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January 14, 2016 by kitmoss


REVIEW: Snow Moon Rising: A Novel of WWII



Mischka Gallo, a proud Roma woman, knows horses, dancing, and travel. Every day since her birth, she and her extended family have been on the road in their vardo wagons meandering mostly through Poland and Germany. She learned early to ignore the taunts and insults of all those who call her people “Gypsies” and do not understand their close-knit society and way of life. Pauline “Pippi” Stanek has lived a settled life in a small German town along the eastern border of Poland and Germany. In her mid-teens, she meets Mischka and her family through her brother, Emil Stanek, a World War I soldier who went AWOL and was adopted by Mischka’s troupe. Mischka and Pippi become fast friends, and they keep in touch over the years. But then, the Second World War heats up, and all of Europe is in turmoil. Men are conscripted into the Axis or the Allied armies, “undesirables” are turned over to slave labor camps, and with every day that passes, the danger for Mischka, Emil, and their families increases. The Nazi forces will not stop until they’ve rounded up and destroyed every Gypsy, Jew, dissident, and homosexual. On the run and separated from her family, Mischka can hardly comprehend the obstacles that face her. When she is captured, she must use all her wits just to stay alive. Can Mischka survive through the hell of the war in Europe and find her family? In a world beset by war, two women on either side of the conflagration breach the divide-and save one another. Snow Moon Rising is a stunning novel of two women’s enduring love and friendship across family, clan, and cultural barriers. It’s a novel of desperation and honor, hope and fear at a time when the world was split into a million pieces.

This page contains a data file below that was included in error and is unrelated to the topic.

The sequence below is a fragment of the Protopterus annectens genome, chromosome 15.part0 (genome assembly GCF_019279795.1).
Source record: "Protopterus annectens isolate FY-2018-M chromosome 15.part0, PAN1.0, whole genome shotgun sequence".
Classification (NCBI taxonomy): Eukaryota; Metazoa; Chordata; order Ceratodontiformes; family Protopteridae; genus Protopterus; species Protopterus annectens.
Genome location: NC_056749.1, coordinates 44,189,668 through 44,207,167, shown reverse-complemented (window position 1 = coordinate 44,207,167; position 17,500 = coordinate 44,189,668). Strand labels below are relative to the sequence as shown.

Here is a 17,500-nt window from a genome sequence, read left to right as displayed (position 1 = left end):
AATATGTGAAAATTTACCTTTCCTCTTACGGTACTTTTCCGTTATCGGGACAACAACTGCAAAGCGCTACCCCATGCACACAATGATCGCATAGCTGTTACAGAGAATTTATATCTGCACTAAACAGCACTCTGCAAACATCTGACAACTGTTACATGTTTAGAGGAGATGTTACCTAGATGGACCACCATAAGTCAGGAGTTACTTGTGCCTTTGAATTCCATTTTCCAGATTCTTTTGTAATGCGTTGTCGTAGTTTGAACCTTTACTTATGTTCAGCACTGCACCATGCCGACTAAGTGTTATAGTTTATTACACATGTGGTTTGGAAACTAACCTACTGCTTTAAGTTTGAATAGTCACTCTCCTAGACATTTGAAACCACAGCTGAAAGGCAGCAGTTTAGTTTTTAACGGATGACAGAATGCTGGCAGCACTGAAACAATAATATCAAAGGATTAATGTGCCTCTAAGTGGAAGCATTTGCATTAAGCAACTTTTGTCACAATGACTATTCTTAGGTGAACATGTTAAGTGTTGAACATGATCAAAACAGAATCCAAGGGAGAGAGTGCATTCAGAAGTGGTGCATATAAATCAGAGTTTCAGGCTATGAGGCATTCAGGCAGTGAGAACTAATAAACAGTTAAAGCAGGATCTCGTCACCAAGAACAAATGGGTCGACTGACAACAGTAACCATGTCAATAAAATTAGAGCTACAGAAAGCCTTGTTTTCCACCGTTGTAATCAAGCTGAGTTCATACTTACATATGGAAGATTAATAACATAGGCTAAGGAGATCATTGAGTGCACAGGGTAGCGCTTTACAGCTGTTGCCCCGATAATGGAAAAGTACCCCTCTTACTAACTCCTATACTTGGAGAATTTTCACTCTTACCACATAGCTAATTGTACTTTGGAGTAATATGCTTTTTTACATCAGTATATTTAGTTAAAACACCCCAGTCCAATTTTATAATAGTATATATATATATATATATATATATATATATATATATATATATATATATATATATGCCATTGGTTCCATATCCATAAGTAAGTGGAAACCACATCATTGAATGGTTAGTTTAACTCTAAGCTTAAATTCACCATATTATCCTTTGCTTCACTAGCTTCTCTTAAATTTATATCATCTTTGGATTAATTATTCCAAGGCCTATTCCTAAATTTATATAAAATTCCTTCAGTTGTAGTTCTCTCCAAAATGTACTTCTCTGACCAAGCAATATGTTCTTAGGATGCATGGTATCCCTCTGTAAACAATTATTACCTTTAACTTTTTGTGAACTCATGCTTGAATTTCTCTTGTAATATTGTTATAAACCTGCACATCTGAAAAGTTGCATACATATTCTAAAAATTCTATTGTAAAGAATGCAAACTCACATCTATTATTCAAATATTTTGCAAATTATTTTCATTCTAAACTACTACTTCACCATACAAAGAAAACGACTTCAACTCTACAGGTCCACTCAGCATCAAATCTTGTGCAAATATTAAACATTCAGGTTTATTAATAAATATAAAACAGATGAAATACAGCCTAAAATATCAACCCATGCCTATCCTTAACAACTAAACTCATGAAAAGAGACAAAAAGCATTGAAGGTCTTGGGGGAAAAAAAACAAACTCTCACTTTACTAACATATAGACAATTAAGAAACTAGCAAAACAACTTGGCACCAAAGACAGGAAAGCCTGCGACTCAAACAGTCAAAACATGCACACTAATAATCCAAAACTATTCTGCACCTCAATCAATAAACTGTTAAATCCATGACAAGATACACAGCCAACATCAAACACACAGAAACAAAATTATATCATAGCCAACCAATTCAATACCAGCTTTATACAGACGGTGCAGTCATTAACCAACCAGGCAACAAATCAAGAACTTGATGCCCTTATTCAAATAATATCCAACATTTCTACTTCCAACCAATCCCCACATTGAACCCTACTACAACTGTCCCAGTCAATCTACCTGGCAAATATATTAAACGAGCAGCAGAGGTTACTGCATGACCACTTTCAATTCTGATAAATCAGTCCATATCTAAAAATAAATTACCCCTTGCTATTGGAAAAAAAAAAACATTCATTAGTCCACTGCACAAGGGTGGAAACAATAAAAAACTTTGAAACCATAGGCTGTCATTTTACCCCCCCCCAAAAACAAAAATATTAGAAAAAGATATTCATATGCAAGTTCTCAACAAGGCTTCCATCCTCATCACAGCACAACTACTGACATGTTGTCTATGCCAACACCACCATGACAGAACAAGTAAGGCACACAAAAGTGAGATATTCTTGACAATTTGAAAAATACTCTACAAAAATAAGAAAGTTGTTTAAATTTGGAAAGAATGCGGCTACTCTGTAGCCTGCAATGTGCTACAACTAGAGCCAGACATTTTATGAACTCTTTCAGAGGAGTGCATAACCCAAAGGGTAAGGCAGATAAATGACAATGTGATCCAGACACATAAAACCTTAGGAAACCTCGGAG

REVIEW by Christopher Hawthorne Moss

To call this novel “epic” is to undersell it. I have read several of Lori L. Lake’s contemporary lesbian novels and now have worked with her on putting together an anthology of LGBT stories from American history, but nothing could have prepared me from this highly original, very complex novel.

We all have read a few stories of the lives and deaths of European Jews during World War II. It is a rather familiar story. But Lake somehow found within herself the empathy and heart to tell a story that is much broader and includes those outsiders most people don’t even know about. It is astounding just how rapacious the Nazis were, including so many more groups in their death camps.

This novel starts in Eastern Europe but finds its way to the United States to tell the whole story of a couple generations of women and men who lived through the horror of the twentieth century. Sadly we may think what the Nazis did to the Jews and others is the worst humankind can have done, but any reader of history or historical fiction will find that this Holocaust happens over and over, and the curse “doomed to relive” is a constant reality. All over the world and in all times, there have been and will continue to be holocausts.

Yet Lake offers us a heartfelt and tender story to women in love and how this gentle affection can gift a person with healing. Now that gay marriage is a reality, we can all venture to hope that at least there is a little joy in people’s lives.

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